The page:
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Less of a tall task was compiling the soundtrack, a vital component to a film about music. While writing the script, Louie became enamored of Michael Brun’s 2013 single “Halfway,” its youthful yet nostalgic sounds setting the overall tone of the film. When Tong came on, he set Louie up with Brun to create what would be the film’s anthemic lead song, “All I Ever Wanted.” Overall, the soundtrack is a strong representation of today’s electronic landscape, from crossover heavyweights such as Jack Ü, Disclosure, and Galantis to newer names like Yotto, Icarus, and Hitchhiker.

“It was always about a balance of the known and unknown,” Tong says, but money was also a factor. With such big-name artists on the bill, most of the film’s small budget was spent on song licensing, but Louie claims the soundtrack’s stacked roster is largely due to Tong’s relationships and taste-making abilities.

Having Tong on board, in any case, is a step in the right direction. In addition to his radio and DJ skills, he has past experience as music supervisor: he oversaw cult film classics including 24 Hour Party People, All Gone Pete Tong, and Human Traffic, all of which offer a snapshot of dance culture during the late 90s and early naughts. However, as he wrote last year in an op-ed for Billboard, none of these films became dance music’s equivalent of Saturday Night Fever, which is credited for bringing disco mainstream.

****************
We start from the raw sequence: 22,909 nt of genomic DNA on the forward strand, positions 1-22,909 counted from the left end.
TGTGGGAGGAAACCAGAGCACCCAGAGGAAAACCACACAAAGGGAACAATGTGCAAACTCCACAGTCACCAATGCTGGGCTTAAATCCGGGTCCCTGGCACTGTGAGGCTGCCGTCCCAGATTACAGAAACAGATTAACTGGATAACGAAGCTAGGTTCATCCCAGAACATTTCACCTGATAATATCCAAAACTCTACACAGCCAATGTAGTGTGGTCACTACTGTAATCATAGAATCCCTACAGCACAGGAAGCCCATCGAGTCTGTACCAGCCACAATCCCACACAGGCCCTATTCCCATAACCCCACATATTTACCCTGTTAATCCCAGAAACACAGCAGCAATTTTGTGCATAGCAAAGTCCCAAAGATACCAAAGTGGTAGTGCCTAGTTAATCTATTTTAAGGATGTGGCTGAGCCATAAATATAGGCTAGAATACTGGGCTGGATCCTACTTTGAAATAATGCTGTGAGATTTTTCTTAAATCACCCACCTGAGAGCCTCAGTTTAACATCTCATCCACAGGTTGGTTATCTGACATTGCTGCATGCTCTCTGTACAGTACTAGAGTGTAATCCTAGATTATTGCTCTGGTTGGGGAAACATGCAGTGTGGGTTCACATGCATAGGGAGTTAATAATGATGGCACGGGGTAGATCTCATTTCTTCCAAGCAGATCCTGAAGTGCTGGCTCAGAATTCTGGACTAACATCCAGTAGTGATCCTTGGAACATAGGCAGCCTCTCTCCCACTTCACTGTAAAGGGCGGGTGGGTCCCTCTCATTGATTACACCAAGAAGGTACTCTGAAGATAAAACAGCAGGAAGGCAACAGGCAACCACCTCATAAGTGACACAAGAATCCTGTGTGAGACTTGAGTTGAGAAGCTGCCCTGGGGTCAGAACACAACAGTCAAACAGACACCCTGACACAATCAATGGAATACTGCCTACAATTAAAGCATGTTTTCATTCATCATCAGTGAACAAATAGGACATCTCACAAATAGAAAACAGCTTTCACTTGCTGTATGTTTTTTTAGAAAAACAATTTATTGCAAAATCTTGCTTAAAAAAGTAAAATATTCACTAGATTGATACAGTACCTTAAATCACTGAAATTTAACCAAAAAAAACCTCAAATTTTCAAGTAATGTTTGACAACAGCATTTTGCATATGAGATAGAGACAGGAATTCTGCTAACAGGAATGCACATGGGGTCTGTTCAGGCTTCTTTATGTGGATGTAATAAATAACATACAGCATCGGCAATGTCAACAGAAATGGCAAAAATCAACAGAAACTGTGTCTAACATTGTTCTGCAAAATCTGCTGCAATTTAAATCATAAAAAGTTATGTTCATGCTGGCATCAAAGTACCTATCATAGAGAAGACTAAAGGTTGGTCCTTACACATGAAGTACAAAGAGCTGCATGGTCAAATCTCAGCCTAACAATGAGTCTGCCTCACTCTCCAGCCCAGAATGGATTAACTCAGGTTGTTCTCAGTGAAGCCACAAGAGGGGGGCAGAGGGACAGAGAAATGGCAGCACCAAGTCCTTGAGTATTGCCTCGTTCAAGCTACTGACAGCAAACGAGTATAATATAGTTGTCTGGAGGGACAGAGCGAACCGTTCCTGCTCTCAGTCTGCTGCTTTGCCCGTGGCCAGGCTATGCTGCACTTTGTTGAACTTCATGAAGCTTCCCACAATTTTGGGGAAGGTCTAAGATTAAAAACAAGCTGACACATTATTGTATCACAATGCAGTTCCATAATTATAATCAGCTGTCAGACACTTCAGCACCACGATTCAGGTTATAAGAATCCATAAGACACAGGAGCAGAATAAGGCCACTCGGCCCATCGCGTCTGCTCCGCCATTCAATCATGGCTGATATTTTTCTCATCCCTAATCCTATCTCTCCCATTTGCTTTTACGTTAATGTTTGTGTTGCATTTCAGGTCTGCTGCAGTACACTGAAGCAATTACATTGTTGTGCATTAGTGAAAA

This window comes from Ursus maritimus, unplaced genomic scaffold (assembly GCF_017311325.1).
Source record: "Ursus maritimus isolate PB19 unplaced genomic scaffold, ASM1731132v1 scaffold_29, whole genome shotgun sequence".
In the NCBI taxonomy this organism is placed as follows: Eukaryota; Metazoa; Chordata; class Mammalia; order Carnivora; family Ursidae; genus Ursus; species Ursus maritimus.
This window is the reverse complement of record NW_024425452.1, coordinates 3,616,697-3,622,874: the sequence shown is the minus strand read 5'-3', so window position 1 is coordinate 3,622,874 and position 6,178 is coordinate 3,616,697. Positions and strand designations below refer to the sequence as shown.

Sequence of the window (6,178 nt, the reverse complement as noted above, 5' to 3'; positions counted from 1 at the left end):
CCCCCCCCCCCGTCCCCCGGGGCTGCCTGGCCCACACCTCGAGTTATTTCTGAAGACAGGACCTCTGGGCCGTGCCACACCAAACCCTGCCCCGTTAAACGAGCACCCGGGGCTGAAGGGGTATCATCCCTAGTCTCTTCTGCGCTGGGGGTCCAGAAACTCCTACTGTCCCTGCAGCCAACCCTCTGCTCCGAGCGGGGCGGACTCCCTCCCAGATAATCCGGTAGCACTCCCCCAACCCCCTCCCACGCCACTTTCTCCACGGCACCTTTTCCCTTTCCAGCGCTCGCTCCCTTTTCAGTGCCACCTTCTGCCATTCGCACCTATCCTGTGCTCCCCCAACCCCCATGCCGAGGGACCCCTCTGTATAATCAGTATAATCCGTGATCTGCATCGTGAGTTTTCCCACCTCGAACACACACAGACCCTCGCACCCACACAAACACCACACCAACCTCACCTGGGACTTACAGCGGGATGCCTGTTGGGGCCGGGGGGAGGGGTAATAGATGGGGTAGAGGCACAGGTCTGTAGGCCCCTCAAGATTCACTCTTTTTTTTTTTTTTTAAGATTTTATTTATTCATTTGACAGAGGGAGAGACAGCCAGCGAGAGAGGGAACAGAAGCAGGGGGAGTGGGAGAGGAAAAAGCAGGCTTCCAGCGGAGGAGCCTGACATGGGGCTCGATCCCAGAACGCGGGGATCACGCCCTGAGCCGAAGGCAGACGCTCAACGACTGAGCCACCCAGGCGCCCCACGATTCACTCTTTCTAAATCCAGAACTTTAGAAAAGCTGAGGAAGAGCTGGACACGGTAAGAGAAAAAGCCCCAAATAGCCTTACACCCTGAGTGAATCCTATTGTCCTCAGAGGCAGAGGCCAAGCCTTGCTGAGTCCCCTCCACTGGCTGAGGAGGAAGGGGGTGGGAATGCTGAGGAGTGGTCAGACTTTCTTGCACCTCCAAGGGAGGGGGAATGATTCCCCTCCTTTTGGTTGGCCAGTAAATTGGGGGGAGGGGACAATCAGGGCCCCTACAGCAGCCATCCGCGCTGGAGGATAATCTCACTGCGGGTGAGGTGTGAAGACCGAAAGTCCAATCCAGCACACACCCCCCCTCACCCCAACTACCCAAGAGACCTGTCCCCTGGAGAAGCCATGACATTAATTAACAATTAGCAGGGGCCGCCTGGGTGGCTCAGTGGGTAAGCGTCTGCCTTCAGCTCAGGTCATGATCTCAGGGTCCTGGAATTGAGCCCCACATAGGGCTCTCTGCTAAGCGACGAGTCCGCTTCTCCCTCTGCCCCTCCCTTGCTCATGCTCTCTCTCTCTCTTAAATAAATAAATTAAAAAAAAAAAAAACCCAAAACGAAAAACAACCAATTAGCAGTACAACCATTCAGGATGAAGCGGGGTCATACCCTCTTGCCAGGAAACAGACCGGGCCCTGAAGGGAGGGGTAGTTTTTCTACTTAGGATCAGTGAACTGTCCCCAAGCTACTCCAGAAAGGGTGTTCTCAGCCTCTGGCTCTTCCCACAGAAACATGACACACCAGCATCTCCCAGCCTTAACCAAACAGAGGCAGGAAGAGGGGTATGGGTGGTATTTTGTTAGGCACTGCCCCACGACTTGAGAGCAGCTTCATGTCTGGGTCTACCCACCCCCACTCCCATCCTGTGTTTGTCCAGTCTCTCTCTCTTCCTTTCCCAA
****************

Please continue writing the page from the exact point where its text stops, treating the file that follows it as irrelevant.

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Even last year, well into dance music’s US resurgence—and well into production of XOXOWe Are Your Friends, the film starring Zac Efron as a DJ/producer aiming for the big time, was all but primed to cement the genre’s status in pop culture. But despite backing from Warner Bros. and enlisting artists such as Alesso, Dillon Francis, and Nicky Romero for consultation and cameos, it proved a historical box-office failure.

How can XOXO get dance music films back on track? “Perception is so important,” replies Tong. While having a director with rave roots is a strong asset, where he feels the film will succeed is in capturing the relatable festival experiences of the fans themselves. “If it connects with people that [go to festivals],” he says, “it will have credibility.”

For Tong, XOXO’s success would be a big step in his long-term mission to see dance music and culture better represented in film and television. For Louie, meanwhile, it’s about defining a culture while also validating his life’s passion in his own way.

“Being part of this scene my whole life, and knowing the hurdles I went through to make the film exactly how I wanted to make it... At the end of the day, the people who are going to hate on it were going to hate on it anyway,” he says. “I’ve always had full confidence that the story I was going to tell was 100-percent authentic. So f—k ‘em if they want to say negative s—t. I grew up in this world. There’s nobody better to tell this story than me.”